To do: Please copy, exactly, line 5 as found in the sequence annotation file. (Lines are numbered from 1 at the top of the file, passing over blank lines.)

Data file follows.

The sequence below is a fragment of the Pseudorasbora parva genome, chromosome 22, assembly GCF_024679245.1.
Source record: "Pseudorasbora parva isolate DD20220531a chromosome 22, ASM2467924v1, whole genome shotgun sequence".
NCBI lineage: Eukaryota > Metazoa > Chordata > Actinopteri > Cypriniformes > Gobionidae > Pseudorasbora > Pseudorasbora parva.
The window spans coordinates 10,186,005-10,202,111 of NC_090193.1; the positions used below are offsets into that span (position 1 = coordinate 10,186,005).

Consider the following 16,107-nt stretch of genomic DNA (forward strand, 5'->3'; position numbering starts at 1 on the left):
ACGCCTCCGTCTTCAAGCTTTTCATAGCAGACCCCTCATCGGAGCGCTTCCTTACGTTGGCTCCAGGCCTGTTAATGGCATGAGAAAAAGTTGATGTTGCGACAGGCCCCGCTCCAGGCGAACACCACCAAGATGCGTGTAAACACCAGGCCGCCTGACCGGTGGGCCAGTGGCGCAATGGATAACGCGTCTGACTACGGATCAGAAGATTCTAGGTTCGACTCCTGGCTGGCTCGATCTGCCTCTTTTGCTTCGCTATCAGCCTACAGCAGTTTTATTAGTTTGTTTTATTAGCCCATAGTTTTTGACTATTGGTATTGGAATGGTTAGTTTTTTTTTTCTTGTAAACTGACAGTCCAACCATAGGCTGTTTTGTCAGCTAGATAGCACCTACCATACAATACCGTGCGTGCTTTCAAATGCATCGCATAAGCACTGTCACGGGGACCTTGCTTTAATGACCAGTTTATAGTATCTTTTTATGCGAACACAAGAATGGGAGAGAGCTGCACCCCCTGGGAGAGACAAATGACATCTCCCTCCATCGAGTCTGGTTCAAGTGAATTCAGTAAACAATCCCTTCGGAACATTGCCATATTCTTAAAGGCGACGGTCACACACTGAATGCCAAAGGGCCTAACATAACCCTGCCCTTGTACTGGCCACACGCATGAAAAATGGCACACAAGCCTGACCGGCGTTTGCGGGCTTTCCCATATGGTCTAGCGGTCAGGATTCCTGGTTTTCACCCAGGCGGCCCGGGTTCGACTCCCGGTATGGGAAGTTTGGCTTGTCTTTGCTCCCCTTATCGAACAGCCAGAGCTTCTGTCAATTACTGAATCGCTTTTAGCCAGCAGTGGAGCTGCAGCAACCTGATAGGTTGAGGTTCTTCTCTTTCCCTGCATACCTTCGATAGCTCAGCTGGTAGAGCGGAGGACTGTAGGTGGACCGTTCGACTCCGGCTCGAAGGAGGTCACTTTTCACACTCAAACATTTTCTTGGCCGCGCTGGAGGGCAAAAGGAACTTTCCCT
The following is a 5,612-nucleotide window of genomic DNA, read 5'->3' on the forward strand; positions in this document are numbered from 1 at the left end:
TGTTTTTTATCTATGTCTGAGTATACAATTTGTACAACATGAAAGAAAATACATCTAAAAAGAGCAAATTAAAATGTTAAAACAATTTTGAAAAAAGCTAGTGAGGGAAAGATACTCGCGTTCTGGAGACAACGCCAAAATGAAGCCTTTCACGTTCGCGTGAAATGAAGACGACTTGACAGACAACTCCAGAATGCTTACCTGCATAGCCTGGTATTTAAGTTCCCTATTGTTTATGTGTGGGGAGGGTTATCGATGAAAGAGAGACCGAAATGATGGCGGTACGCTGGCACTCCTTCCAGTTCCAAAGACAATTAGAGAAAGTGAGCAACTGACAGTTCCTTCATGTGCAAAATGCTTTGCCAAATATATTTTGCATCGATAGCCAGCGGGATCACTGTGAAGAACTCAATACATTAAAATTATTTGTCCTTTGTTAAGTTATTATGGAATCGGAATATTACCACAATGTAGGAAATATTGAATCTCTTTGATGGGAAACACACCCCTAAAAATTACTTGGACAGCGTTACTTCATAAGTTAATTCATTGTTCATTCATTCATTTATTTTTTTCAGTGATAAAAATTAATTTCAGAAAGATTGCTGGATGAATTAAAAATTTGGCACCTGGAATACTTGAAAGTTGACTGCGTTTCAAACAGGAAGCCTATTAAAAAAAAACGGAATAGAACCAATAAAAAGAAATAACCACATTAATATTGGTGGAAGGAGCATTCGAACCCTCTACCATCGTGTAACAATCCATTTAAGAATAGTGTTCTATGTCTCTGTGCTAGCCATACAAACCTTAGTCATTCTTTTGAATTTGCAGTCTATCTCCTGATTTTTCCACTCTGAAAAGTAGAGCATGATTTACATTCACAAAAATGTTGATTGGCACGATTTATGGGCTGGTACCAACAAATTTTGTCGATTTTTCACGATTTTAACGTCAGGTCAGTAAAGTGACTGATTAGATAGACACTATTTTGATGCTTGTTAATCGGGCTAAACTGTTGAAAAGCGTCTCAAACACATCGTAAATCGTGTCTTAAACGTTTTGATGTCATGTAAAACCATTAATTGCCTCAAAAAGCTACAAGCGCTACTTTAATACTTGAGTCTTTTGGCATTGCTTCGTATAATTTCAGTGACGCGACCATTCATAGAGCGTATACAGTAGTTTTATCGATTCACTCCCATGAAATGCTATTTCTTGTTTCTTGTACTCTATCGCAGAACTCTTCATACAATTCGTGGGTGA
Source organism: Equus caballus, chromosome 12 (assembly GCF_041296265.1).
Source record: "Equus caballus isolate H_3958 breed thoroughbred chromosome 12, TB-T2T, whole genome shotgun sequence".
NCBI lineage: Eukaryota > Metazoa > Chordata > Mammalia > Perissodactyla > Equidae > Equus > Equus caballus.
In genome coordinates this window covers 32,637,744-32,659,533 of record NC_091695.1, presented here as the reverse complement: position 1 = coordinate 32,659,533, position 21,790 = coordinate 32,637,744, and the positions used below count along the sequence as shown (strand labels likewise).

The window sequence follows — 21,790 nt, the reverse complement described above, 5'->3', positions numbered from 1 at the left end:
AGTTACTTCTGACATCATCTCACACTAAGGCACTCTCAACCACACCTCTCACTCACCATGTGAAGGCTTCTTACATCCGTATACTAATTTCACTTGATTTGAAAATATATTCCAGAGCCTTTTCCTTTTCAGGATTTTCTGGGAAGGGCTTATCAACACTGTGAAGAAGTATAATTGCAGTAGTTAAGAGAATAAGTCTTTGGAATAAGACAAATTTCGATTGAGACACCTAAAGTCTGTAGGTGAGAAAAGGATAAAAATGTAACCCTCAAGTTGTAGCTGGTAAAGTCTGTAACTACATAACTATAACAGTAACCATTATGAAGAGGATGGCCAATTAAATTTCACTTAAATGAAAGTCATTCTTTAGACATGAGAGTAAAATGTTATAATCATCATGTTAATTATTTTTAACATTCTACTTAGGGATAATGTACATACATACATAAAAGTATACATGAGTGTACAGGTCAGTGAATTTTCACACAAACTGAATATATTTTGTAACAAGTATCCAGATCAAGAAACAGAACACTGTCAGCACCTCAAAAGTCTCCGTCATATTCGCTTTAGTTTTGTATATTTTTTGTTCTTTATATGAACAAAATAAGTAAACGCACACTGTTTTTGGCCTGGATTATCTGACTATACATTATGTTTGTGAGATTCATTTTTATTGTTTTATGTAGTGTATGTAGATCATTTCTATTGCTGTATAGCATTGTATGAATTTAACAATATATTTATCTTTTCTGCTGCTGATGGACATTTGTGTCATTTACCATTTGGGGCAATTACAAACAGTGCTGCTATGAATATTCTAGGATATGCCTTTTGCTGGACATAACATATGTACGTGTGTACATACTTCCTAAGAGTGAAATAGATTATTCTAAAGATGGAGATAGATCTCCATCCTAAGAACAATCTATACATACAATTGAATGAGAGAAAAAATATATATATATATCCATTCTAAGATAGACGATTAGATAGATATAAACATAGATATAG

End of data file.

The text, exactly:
Consider the following 16,107-nt stretch of genomic DNA (forward strand, 5'->3'; position numbering starts at 1 on the left):